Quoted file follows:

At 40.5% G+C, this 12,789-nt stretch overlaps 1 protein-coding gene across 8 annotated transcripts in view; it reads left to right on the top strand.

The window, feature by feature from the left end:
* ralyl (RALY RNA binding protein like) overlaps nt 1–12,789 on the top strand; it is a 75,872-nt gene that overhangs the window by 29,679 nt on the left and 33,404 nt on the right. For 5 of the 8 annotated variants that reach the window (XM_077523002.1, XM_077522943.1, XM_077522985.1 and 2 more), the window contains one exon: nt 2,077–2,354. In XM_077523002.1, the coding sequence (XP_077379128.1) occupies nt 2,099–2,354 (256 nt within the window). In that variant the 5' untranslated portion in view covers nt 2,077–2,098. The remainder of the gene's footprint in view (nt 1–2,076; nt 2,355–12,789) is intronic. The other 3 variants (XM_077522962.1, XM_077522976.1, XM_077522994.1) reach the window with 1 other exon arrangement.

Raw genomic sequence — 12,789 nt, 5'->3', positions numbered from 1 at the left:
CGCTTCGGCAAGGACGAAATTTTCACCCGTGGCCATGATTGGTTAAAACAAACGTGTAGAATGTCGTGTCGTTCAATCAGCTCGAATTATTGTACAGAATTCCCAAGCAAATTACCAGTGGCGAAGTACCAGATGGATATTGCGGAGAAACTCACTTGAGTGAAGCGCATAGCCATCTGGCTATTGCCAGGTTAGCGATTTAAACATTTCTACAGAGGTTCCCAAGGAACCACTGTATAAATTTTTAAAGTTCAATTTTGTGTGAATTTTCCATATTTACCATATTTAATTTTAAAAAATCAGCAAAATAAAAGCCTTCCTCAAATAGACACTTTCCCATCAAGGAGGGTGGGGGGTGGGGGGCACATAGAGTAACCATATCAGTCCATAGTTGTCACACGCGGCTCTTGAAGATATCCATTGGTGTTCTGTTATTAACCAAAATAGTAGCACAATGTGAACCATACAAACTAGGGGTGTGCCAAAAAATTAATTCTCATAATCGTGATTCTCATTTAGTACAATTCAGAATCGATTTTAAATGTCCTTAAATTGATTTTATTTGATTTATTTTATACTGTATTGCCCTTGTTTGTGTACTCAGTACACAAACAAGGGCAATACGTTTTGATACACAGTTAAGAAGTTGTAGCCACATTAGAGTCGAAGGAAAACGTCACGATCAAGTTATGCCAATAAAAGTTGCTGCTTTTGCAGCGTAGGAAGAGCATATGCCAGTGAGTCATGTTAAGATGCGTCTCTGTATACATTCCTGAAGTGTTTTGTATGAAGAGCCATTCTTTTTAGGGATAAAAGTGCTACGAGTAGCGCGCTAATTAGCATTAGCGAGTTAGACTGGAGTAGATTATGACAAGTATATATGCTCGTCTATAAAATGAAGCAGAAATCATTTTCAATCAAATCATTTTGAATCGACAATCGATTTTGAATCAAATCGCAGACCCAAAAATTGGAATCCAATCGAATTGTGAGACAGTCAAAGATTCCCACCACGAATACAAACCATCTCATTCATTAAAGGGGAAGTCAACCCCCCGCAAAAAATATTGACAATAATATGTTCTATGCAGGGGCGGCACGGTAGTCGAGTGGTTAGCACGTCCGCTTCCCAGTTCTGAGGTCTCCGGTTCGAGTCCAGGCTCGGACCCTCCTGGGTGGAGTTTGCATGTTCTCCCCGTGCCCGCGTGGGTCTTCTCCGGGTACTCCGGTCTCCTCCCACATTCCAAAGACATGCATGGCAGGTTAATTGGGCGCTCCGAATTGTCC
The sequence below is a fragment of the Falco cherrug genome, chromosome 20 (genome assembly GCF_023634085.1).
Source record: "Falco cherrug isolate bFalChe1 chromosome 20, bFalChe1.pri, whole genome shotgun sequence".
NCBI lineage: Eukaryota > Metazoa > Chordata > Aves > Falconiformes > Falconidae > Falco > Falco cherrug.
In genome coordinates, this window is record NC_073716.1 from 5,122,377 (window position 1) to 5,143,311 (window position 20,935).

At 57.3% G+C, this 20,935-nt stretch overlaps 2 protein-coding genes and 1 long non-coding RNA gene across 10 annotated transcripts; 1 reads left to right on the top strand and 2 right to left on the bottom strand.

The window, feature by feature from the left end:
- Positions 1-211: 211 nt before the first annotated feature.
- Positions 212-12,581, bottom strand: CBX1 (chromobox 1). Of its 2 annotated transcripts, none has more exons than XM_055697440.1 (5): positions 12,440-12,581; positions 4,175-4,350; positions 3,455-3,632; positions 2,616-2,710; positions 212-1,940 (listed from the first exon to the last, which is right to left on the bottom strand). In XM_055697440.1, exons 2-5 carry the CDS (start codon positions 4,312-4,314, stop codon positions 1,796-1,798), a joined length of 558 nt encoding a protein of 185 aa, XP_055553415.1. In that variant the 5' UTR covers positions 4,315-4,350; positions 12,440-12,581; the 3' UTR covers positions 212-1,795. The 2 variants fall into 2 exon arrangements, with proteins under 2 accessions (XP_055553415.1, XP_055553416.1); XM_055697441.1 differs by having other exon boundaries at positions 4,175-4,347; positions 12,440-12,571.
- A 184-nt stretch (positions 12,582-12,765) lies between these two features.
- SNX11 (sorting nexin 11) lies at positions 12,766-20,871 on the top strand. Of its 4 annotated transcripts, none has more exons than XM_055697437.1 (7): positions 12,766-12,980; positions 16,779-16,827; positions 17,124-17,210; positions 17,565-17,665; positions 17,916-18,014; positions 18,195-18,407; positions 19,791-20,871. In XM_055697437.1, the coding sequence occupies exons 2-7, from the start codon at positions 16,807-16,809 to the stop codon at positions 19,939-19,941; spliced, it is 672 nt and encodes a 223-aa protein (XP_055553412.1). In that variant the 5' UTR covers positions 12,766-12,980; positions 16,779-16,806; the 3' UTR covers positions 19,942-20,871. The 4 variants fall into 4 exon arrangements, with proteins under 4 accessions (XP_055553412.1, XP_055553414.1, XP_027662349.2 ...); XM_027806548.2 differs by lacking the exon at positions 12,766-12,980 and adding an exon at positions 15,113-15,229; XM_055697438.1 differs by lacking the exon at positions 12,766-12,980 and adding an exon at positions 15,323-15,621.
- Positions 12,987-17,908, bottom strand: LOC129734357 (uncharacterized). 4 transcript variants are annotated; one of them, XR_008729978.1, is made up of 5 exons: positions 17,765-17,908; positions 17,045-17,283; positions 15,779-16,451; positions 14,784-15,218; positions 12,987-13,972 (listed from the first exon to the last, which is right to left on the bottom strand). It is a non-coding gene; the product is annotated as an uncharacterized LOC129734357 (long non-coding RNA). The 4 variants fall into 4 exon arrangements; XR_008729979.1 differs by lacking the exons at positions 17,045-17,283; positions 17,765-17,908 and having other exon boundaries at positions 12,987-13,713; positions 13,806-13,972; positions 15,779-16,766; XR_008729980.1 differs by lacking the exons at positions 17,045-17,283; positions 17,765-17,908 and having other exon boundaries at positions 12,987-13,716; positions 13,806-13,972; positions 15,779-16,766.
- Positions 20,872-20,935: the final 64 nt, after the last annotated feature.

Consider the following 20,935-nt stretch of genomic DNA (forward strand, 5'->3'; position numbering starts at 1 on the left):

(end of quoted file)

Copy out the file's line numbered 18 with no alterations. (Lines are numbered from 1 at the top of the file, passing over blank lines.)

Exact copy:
Consider the following 20,935-nt stretch of genomic DNA (forward strand, 5'->3'; position numbering starts at 1 on the left):